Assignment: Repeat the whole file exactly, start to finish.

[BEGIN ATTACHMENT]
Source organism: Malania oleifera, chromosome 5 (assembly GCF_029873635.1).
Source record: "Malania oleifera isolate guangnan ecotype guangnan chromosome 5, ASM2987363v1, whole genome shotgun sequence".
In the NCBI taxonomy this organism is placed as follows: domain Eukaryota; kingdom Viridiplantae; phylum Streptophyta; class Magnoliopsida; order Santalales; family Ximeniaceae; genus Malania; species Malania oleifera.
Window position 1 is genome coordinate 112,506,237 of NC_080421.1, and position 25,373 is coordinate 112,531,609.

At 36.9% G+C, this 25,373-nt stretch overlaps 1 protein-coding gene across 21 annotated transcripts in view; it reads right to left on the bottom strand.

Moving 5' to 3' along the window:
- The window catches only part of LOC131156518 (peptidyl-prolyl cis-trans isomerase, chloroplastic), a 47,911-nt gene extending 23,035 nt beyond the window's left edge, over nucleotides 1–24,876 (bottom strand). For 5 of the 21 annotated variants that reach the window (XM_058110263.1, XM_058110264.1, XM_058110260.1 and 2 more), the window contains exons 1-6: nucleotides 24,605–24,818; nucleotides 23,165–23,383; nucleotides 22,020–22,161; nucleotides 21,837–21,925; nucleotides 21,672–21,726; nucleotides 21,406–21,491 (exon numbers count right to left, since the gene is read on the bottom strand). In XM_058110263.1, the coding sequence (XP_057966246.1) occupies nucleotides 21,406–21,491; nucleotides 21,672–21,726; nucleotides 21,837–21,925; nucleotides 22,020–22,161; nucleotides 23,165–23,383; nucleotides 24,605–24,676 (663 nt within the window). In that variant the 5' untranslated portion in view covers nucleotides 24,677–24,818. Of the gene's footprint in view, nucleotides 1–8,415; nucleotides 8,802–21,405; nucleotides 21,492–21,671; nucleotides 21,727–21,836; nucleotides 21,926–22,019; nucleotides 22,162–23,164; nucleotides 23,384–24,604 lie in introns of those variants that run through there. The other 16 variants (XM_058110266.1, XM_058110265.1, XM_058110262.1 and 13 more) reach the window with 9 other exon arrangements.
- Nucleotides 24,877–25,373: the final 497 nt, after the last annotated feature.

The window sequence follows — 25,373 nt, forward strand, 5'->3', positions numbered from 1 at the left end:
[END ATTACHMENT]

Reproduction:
Source organism: Malania oleifera, chromosome 5 (assembly GCF_029873635.1).
Source record: "Malania oleifera isolate guangnan ecotype guangnan chromosome 5, ASM2987363v1, whole genome shotgun sequence".
In the NCBI taxonomy this organism is placed as follows: domain Eukaryota; kingdom Viridiplantae; phylum Streptophyta; class Magnoliopsida; order Santalales; family Ximeniaceae; genus Malania; species Malania oleifera.
Window position 1 is genome coordinate 112,506,237 of NC_080421.1, and position 25,373 is coordinate 112,531,609.

At 36.9% G+C, this 25,373-nt stretch overlaps 1 protein-coding gene across 21 annotated transcripts in view; it reads right to left on the bottom strand.

Moving 5' to 3' along the window:
- The window catches only part of LOC131156518 (peptidyl-prolyl cis-trans isomerase, chloroplastic), a 47,911-nt gene extending 23,035 nt beyond the window's left edge, over nucleotides 1–24,876 (bottom strand). For 5 of the 21 annotated variants that reach the window (XM_058110263.1, XM_058110264.1, XM_058110260.1 and 2 more), the window contains exons 1-6: nucleotides 24,605–24,818; nucleotides 23,165–23,383; nucleotides 22,020–22,161; nucleotides 21,837–21,925; nucleotides 21,672–21,726; nucleotides 21,406–21,491 (exon numbers count right to left, since the gene is read on the bottom strand). In XM_058110263.1, the coding sequence (XP_057966246.1) occupies nucleotides 21,406–21,491; nucleotides 21,672–21,726; nucleotides 21,837–21,925; nucleotides 22,020–22,161; nucleotides 23,165–23,383; nucleotides 24,605–24,676 (663 nt within the window). In that variant the 5' untranslated portion in view covers nucleotides 24,677–24,818. Of the gene's footprint in view, nucleotides 1–8,415; nucleotides 8,802–21,405; nucleotides 21,492–21,671; nucleotides 21,727–21,836; nucleotides 21,926–22,019; nucleotides 22,162–23,164; nucleotides 23,384–24,604 lie in introns of those variants that run through there. The other 16 variants (XM_058110266.1, XM_058110265.1, XM_058110262.1 and 13 more) reach the window with 9 other exon arrangements.
- Nucleotides 24,877–25,373: the final 497 nt, after the last annotated feature.

The window sequence follows — 25,373 nt, forward strand, 5'->3', positions numbered from 1 at the left end: